Whether you’re a newbie thru hiker or an aspiring mountaineer, here are six thrilling treks around the world that may be long, but they’re easy on the eyes and, in some cases, not so hard on the feet. Warning: Don’t try these in your flip-flops.
The dream of a “Long Trail” that links Cape Reinga on the northern tip of the North Island with Bluff on the extreme southern tip of the South Island has been kicking around since 1975. The 1,980 mile was finally completed in 2011 and is open for trampers willing to ford forests, farmlands, volcanoes, peaks, and river valleys. While there are no extreme altitudes to contend with, there are rugged river crossings and very dense sections of bush—the average tramping speed on North Island sections is 1.5 miles per hour. Don’t expect to go fast, but do expect to be inspired by the fantastic array of sublime New Zealand landscape.
It’s all about latitude. The 270-mile pathway that traverses Swedish Lapland across one of the largest remaining swaths European wilderness, starts in Abisko, 132 miles north of the Arctic Circle. Most of the well-trodden “King’s Trail” passes through wide-open tundra interspersed with intense blue lakes, with an occasional dip into a stand of birch. Spaced roughly six to 14 miles apart are 21 huts operated by the Swedish Tourist Association, most of which have comfortable bunks, a full kitchen, and a steamy sauna. The high point: Viewing 6,909-foot Mount Kebnekaise, Sweden’s highest peak, while eating blikrau (caviar) in the restaurant at the 100-year-old mountain hut at its base.
Once a pathway used by the Roman Empire to traverse the precipitous, nearly impenetrable Amalfi Coast, the “Sentiero degli Dei” is now primarly the domain of shepherds and farmers who live high above the string of villages from Sorrento to Amalfi. It’s also the domain of visitors who want the best view of the magic coastline and the Mediterranean Sea—on a good day it’s possible to see Capri. An ideal access point is the village of Bomerano between Sorrento and Amalfi. From there the path winds up and up along numerous massive stone staircases, then flattens out to hug the precipitous mountains, winding through farmsteads, village settlements, and abandoned stone homes with wide-open views to the sea the entire way. At the village of Nocelli, take a local bus back to Positano or walk the 1,000-step stone staircase, which ends at SS-163, the only road that accesses the coast, and hop a SITA bus or walk back to Positano, just a few miles away.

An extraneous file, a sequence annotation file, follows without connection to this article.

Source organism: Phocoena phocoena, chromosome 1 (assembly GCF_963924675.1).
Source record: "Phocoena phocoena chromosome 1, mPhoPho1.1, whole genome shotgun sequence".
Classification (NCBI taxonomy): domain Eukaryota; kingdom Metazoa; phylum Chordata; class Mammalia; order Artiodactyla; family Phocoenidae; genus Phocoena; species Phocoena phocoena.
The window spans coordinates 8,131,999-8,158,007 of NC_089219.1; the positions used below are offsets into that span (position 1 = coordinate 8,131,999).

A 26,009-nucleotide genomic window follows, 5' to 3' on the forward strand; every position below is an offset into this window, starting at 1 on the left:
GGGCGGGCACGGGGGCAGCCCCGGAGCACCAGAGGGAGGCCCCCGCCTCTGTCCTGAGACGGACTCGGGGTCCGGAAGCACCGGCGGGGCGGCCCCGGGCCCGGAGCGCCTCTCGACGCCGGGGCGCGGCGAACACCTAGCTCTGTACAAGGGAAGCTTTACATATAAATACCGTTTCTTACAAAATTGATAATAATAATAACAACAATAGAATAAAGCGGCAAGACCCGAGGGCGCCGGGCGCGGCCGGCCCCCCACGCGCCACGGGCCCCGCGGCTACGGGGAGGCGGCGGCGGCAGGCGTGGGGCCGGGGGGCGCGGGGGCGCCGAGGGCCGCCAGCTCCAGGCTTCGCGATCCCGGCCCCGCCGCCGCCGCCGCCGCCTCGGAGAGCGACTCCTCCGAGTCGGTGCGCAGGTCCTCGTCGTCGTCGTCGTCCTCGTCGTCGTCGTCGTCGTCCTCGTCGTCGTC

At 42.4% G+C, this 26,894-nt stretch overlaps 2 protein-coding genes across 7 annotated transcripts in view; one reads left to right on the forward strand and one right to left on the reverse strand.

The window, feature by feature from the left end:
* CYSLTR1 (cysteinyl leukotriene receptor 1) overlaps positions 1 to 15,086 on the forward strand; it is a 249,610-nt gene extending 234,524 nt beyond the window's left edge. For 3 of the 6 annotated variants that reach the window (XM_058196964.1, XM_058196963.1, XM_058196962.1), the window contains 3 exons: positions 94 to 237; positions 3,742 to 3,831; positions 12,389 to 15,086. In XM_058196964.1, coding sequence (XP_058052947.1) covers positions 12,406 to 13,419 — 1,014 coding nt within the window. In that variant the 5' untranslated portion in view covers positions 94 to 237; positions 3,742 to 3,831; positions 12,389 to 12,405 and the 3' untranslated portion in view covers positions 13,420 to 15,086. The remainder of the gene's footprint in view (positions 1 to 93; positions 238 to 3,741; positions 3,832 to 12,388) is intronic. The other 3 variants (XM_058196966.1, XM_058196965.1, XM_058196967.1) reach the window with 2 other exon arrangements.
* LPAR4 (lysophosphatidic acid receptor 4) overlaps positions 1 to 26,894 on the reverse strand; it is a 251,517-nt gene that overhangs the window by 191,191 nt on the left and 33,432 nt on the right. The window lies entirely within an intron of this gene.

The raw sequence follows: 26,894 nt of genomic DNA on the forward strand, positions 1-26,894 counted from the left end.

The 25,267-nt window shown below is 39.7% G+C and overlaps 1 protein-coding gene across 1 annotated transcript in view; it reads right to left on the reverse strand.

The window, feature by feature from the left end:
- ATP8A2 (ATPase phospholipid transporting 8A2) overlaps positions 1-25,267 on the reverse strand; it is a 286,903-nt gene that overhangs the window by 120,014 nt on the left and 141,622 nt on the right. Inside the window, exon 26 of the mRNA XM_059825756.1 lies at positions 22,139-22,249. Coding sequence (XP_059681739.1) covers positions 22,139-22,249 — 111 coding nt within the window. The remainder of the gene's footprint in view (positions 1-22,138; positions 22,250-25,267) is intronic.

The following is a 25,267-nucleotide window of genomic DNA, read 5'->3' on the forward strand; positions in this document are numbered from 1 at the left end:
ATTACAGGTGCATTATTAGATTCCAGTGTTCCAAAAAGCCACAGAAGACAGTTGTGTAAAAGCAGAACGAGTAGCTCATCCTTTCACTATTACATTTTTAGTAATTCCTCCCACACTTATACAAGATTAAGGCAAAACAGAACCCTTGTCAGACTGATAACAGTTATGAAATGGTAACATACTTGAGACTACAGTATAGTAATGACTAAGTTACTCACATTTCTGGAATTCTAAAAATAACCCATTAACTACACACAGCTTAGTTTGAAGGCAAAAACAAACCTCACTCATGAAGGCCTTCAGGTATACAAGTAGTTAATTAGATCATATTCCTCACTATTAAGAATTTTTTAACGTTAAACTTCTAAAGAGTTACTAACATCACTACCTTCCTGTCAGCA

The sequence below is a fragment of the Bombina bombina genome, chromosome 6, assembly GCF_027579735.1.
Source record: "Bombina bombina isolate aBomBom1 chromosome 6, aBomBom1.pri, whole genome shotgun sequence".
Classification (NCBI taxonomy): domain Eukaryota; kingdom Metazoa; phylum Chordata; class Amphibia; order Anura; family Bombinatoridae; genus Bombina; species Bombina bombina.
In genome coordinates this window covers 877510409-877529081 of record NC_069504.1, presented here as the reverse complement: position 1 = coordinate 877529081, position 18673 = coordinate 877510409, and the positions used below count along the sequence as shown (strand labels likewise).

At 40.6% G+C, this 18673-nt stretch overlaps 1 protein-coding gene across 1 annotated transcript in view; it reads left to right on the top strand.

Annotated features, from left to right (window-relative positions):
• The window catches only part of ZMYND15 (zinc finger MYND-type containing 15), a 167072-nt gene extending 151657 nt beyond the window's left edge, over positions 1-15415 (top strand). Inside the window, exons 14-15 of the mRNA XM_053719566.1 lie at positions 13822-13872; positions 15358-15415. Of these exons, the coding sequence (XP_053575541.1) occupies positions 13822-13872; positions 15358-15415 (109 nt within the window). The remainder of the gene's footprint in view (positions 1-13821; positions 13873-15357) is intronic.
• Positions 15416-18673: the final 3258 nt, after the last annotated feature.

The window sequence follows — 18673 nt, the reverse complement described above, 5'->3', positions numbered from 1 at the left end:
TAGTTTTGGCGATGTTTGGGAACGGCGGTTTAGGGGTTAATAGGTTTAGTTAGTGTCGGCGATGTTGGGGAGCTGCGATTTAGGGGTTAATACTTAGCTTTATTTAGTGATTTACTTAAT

It may be in the “land-locked” Midwest, but this 286-mile trail that follows the North Shore of Lake Superior from Duluth to the Canadian border has water views that can compete with any coast. Traversing birch and pine forests, crossing whitewater rivers that fall high and fast into Lake Superior, and topping out on granite monoliths with views to the world’s largest body of fresh water, it’s no wonder the Superior Hiking Trail has a mini-cult following reminiscent of Appalachian Trail thru hikers. Camp at one of 89 backcountry sites that require no fee, permit, or reservation. Or if you want to sleep in a bed, take the Superior Shuttle, which runs on a fixed route Fridays, Saturdays, and Sundays, stopping at designated trail heads at designated times, back to your car and drive to one of the many inns that front Lake Superior along the North Shore.
Weatherbeaten and wind-swept, the Paine Circuit in Torres del Paine National Park, at the southern tip of Chile, still feels like the end of the earth. Hike for ten days pass grazing guanacos and soaring condors, trek to glaciers with blue ice that cracks and crashes into the frigid lake below, and view 10,000-foot granite monoliths, like the iconic Cuernos del Paine. With rustic mountain huts and an eclectic assortment of climbers and trekkers from around the globe, neither the 52-mile six-day option or the 72-mile ten-day option will feel like enough.
At 14,009 feet, it may be the third-shortest of the 54 Fourteeners in Colorado, but what Mount of the Holy Cross lacks in height, it more than makes up for in iconic status—even Longfellow wrote a poem about the peak. Aspiring mountaineers who want to start knocking off lesser Lower 48 peaks to train for more technical peaks like Rainier, will want to consider this full-day 5,600-foot climb in the Sawatch Range, just west of Vail. After you push past the treeline at 11,600 feet, it’s a 1.6-mile push to the summit, the last 300 feet of which is a talus scramble. On the descent save some gas for the 1000-foot climb back up Half Moon Pass to the trailhead.